Derailment closes road

June 29, 2004|by BRIAN SHAPPELL

HAGERSTOWN - Seven cars of a CSX freight train derailed near a crossing on Eastern Boulevard Monday, forcing motorists to find detours.

Because of ongoing cleanup efforts, Eastern Boulevard near Security Road was expected to remain closed to traffic until this afternoon, authorities said.

Longmeadow Volunteer Fire Department Deputy Chief Justin Mayhue said the derailment caused no injuries or hazardous conditions.

Local authorities and firefighters received reports that several cars on a CSX train derailed within a few feet of Eastern Boulevard just after 5:45 p.m.


Scattered along the rocks surrounding the track were pieces of twisted steel, railroad ties and train cars that had rolled onto their tops. Four of the seven derailed cars were completely off the track.

Other cars and the train's three locomotives remained on the track.

CSX spokesman David Hall said the train, which serves several customers in the Hagerstown area, included three locomotives and 48 cars. He said the seven derailed cars were carrying paper goods.

Hall said it was premature to speculate on the cause of the derailment. He said company inspectors began investigating late Monday.

"That can take days or weeks," Hall said.

He said it had not been determined whether the cars were operable or would have to be removed by other means.

Hall said no additional information was available late Monday.

Hagerstown Police Department Sgt. David Long said Eastern Boulevard was scheduled to be closed to traffic until at least noon today as a result of CSX's cleanup efforts.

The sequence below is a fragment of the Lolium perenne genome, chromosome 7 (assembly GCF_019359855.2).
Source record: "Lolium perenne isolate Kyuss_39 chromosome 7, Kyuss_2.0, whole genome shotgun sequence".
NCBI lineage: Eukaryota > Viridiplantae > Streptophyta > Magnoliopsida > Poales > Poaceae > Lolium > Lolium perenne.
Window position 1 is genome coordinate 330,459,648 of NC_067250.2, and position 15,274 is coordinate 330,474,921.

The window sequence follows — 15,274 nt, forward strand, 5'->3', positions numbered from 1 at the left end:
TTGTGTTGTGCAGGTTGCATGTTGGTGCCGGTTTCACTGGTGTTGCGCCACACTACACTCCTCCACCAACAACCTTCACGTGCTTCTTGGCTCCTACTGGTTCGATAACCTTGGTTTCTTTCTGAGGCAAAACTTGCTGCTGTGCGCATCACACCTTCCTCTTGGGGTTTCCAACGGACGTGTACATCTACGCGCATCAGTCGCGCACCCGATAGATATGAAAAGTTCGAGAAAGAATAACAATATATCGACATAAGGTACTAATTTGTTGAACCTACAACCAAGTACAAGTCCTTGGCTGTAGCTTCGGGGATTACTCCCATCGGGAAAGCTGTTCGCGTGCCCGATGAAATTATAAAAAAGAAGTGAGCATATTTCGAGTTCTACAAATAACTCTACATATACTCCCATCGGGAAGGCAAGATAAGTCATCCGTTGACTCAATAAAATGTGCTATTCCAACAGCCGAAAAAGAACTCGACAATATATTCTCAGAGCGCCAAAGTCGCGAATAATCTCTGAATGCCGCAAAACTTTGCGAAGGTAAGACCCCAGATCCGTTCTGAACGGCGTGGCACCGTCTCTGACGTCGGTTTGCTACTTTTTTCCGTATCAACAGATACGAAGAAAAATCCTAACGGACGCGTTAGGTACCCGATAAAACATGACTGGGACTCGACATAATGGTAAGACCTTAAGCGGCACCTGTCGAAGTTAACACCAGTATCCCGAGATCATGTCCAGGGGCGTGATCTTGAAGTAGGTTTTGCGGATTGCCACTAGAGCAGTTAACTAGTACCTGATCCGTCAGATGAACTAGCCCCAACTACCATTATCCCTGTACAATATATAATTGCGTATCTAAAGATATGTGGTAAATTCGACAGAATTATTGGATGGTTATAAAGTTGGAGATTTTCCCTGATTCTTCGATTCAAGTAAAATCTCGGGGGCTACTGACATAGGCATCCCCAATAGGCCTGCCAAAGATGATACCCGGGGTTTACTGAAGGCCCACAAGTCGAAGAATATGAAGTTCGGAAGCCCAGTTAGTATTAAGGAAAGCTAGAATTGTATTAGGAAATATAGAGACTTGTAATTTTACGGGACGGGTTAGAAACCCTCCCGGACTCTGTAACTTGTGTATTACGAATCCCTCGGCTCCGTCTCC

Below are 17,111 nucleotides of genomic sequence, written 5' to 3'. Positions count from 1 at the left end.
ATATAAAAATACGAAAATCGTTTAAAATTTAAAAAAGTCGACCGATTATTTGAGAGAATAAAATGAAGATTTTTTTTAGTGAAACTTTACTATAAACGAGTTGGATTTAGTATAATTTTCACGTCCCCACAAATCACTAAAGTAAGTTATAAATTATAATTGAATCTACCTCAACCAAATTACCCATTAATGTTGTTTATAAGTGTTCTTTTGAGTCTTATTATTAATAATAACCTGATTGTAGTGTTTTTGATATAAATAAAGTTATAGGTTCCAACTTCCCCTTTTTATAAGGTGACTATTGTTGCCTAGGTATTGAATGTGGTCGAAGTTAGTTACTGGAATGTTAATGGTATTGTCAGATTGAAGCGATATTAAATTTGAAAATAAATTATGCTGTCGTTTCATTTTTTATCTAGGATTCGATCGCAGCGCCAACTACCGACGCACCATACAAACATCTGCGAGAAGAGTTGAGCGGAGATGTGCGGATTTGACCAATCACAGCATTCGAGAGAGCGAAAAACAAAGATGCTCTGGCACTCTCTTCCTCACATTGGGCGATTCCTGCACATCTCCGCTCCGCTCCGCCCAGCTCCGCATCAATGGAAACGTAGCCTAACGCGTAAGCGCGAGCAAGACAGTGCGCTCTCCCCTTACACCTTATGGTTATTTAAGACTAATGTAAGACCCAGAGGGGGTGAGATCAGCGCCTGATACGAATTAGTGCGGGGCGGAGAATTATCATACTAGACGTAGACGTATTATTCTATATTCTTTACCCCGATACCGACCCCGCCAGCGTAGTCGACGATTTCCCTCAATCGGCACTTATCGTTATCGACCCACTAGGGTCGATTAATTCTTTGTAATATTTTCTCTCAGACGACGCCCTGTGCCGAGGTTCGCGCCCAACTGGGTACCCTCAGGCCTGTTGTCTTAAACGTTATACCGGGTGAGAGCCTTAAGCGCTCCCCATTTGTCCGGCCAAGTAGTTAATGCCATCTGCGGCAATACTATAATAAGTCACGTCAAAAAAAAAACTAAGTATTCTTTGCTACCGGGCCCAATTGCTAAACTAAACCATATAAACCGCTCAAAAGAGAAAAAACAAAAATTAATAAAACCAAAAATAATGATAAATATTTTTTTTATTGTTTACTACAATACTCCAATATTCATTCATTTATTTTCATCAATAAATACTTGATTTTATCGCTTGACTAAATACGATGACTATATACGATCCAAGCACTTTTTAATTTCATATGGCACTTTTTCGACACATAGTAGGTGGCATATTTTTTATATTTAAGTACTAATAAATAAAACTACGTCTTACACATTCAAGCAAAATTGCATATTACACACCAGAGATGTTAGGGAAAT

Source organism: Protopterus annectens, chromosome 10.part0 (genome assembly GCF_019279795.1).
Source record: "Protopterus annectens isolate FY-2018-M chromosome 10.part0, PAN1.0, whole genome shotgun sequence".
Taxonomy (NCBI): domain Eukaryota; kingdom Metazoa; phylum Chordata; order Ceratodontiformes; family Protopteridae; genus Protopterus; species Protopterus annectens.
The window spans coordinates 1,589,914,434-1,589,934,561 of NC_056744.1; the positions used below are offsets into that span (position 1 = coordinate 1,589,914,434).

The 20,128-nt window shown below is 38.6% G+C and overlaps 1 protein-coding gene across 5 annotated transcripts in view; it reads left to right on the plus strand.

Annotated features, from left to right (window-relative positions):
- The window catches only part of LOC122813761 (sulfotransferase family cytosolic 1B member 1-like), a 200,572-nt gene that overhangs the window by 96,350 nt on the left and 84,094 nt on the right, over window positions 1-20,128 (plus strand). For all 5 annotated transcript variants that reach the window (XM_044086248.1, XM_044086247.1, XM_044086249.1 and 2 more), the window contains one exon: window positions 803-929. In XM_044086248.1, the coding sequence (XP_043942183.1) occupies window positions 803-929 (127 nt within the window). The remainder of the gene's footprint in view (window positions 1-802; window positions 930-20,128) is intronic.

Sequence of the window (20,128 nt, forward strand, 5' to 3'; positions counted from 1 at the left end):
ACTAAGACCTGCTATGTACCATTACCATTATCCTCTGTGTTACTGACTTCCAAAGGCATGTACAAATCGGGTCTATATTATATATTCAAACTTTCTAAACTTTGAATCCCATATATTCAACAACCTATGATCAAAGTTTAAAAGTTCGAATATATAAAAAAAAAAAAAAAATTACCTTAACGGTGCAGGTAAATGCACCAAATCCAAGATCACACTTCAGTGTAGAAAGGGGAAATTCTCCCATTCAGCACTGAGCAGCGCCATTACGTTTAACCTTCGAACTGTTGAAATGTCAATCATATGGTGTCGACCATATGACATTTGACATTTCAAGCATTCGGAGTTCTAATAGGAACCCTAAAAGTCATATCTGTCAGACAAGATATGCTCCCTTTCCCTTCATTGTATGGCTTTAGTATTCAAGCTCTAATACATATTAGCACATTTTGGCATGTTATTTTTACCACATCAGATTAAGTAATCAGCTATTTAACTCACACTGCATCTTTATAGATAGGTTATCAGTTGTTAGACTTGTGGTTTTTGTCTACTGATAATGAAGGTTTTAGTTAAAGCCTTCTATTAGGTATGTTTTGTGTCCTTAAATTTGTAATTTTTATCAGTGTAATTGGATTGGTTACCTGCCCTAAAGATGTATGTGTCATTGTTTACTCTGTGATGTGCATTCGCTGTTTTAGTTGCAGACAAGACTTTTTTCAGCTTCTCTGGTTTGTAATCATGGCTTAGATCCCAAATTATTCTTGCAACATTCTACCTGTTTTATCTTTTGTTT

John Lewis, of Maugansville, said during a telephone interview that he was in line, about four or five vehicles behind the crossing gate, when the train passed through.

Lewis said two or three of the cars "just started wobbling." Then they derailed and the rest of the train stopped soon afterward, he said.

Even though the entire train cleared the intersection, vehicles on both sides of the crossing had to go back the way they came because the crossing gates stayed down, Lewis said.

Security Road resident Robert Semler said he watched the train cars fall over as he was sitting in his back yard with family. Semler said he was shocked because he had never seen or heard of a derailment nearby in his 35 years in the neighborhood.

His neighbor, Greg Kjosa, said there was no warning of the derailment that he noticed.

"I heard it coming like normal - You don't usually notice it," Kjosa said. "Then I turned around, and it wasn't normal anymore."

Staff writer Andrew Schotz contributed to this story.

The Herald-Mail Articles